Movie May Change the Way You View Autism

Life, Animated is a heartwarming documentary about family. 


At the age of 3, Owen Suskind was diagnosed with autism. He had stopped speaking, stopped interacting with his world. To his parents, Ron and Cornelia Suskind, it seemed as if he had been kidnapped. For three years after the diagnosis, their silent son was all but lost to them.

Then, a year later, Owen broke his silence. While watching The Little Mermaid, he said, “Just your voice.” Ariel had lost her voice, just like Owen. And that was enough to give Ron and Cornelia the first clue that Owen understood the world through Disney films. Through these movies, they could communicate and connect with their son, drawing parallels between real life and the simple plotlines of the animated classics. Disney set an example of social cues, conversations, and expression that Owen eagerly followed. Ron and Cornelia had their son back.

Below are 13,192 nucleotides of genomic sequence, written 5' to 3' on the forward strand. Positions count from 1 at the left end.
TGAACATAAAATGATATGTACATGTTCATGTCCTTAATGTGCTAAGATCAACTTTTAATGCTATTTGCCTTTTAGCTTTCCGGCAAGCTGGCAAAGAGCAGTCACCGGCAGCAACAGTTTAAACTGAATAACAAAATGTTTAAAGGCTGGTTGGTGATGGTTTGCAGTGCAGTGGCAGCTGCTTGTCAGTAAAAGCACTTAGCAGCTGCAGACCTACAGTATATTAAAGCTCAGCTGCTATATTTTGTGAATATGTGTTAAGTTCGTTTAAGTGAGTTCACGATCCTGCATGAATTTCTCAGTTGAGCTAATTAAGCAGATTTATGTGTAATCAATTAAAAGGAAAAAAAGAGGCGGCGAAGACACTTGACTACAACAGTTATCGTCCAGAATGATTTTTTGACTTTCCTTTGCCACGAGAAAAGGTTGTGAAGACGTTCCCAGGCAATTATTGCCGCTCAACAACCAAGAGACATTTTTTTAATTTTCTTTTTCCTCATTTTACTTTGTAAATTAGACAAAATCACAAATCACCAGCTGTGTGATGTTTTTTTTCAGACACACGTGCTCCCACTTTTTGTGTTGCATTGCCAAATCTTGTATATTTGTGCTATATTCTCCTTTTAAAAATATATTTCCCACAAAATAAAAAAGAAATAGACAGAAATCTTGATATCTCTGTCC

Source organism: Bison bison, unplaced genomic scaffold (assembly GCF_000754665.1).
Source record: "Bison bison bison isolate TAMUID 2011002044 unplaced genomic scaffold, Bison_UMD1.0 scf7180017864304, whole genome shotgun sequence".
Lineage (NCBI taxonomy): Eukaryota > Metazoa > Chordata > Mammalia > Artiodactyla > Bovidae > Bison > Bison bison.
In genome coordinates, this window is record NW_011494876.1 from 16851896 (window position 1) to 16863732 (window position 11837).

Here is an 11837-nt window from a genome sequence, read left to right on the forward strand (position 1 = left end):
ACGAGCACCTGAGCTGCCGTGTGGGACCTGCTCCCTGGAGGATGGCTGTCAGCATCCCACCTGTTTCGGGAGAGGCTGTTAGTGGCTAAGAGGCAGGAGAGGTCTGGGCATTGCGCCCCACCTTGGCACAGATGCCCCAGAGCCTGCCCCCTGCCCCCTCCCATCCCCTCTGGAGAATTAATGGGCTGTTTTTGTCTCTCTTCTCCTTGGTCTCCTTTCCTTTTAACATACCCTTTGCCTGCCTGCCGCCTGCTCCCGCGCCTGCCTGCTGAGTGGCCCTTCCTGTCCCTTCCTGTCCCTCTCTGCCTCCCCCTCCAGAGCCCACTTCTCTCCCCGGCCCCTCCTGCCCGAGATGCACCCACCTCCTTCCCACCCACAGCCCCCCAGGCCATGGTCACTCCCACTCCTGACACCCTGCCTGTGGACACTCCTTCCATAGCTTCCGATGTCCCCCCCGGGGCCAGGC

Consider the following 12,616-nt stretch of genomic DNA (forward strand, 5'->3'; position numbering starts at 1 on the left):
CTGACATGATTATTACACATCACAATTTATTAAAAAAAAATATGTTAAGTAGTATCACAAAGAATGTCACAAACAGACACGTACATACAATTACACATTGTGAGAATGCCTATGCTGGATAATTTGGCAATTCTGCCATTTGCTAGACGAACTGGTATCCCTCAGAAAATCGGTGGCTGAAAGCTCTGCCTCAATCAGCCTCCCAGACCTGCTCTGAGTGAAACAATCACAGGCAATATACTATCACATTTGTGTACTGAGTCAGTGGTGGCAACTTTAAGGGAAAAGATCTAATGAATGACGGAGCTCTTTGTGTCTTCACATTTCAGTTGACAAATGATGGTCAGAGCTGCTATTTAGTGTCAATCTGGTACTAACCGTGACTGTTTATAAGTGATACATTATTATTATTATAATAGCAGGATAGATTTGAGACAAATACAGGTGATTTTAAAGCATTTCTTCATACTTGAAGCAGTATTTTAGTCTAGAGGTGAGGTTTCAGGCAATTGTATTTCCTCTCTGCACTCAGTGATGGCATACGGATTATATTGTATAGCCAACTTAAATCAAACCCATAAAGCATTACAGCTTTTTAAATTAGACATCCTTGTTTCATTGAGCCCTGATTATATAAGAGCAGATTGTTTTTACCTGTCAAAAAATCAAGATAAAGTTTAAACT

(Youtube link)

In 2014, Pulitzer Prize winner Ron Suskind published a book called Life, Animated about raising what he calls a “differently abled” child. Now, that book is a movie making its rounds at film festivals—to great praise—and opening in theaters July 1.

Life, Animated is a gorgeous story. Gorgeous in theme and gorgeously told, with illustrations, home videos, Disney clips, and daily scenes pieced together into a plot that is funny, heartbreaking, and heartening at once. Take this clip, the very first conversation between a father and his 6-year-old son after Owen made a breakthrough, vocalizing the uncertainty of growing up. Ron is in character as Iago the parrot from Aladdin:

(Youtube link)

Life, Animated is about more than the foggy confusion of autism. It’s about growing up, because that’s what Owen does, despite his wish to be a Peter Pan. He grows up like all kids grow up, graduating and moving out and getting a job. He and his girlfriend make—and burn—a batch of cookies, then watch Aladdin together, holding hands. After his parents leave him for his first night alone in his new apartment, he watches Bambi. “Mother! Where are you?” Bambi cries, echoing Owen’s loneliness.

But, like a 23-year-old Owen says, “I have to do stuff on my own.” Though not totally alone—he will have the movies for as long as he needs them. Not to mention his family.




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